UN Report: global underfed population drops 100 million in a decade | News | DW | 16.09.2014
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UN Report: global underfed population drops 100 million in a decade

A UN report has revealed great progress in the fight against world hunger, with the goal of halving the world's underfed population by 2015 within reach. Still, challenges remain, particularly in the developing world.

In the last 10 years the number of hungry people in the world has fallen by 100 million, though one in nine remain undernourished, a report by three global agriculture and food agencies revealed Tuesday.

The yearly report, entitled, "The State of Food Insecurity in the World," was issued jointly by the Food and Agriculture Organization, International Fund for Agricultural Development, and World Food Programme. It found that the number of hungry people worldwide is down over 200 million since the early 1990s.

The United Nations Millennium Development Goal of halving the number the world's undernourished by 2015 is also within reach, if appropriate measures are taken, the report said.

"This is proof that we can win the war against hunger and should inspire countries to move forward, with the assistance of the international community as needed," the agencies said in a statement.

Access to food has improved notably in east and southeast Asia, as well as south Asia and Latin America. Improved economic conditions are credited with reducing hunger in these areas. Additionally, 25 countries worldwide have reached the goal of halving the absolute number of underfed within their populations, the report said.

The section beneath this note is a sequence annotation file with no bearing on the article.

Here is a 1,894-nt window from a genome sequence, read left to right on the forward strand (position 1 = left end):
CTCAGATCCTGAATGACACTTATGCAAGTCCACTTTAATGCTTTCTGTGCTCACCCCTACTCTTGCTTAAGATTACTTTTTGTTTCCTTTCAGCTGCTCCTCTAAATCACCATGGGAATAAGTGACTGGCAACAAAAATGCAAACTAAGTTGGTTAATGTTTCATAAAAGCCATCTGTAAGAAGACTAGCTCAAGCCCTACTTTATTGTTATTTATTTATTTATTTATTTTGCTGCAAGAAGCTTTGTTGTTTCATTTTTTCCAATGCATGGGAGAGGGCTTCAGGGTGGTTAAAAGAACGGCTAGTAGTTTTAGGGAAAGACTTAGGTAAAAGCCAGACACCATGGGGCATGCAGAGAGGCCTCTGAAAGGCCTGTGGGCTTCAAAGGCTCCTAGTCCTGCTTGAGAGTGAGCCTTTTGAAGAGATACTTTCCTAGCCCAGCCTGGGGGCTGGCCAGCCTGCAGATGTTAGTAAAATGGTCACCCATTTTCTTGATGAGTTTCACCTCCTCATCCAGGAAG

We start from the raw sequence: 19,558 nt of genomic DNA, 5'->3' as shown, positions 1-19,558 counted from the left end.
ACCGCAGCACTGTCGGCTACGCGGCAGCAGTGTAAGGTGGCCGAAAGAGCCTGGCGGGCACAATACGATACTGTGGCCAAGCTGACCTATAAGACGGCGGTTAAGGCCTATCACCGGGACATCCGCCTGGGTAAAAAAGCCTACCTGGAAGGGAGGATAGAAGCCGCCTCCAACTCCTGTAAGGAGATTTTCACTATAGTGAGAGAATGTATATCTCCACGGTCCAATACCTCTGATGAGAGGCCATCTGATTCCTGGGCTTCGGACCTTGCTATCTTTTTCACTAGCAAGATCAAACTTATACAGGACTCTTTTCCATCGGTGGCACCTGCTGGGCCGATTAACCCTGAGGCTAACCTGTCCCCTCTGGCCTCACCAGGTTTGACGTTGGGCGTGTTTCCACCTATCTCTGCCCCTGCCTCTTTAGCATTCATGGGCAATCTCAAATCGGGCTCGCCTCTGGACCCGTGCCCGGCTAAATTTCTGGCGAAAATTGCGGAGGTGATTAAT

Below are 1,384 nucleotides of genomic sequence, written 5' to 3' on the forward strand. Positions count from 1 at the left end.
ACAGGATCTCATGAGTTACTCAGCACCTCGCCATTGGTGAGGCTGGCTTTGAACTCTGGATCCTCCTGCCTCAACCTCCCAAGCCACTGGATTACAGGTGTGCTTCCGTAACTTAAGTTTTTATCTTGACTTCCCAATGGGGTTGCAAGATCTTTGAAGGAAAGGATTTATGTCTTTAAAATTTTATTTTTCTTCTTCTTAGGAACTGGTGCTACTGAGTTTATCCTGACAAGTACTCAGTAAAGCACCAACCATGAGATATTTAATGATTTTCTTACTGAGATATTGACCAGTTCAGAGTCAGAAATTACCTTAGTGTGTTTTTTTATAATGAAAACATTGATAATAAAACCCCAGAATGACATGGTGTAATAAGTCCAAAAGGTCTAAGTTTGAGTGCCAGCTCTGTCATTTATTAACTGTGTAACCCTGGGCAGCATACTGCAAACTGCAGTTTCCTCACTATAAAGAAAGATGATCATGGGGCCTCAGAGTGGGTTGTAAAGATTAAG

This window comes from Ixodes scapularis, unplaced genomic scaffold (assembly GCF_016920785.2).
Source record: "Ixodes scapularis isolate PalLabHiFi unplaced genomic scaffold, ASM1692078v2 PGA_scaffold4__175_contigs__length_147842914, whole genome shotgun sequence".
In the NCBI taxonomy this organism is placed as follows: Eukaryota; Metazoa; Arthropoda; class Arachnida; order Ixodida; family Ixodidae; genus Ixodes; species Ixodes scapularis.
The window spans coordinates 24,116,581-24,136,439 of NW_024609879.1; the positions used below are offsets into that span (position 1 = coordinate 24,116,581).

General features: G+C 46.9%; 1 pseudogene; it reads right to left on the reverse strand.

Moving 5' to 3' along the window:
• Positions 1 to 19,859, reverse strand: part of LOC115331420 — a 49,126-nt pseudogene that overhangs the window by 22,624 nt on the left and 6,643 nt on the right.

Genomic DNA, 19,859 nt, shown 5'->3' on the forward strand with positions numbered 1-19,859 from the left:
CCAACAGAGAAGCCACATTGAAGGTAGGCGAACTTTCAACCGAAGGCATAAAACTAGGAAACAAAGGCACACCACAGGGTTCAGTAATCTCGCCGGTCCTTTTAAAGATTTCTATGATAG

Still, food insecurity remains a "challenge to be conquered" according to the report, with substantial effort required to improve conditions in sub-Saharan Africa, where over one in four people are chronically undernourished, and southern and western Asia.

Asia as a whole is home to the majority of the underfed, with 526 million people currently undernourished.

The report said that eliminating hunger would substantially reduce global poverty, and called for substantial investments in sustainable family farming.

"Family farmers produce a high proportion of the food we eat and are, by far, the biggest source of employment in the world. They are also the custodians of the world's agricultural biodiversity and other natural resources," the report said.

Additional measures to combat hunger should include improving connections between farmers and markets, reducing the amount of wasted food, and raising incomes, the report said.

bw/dr (AFP, Reuters, DPA)

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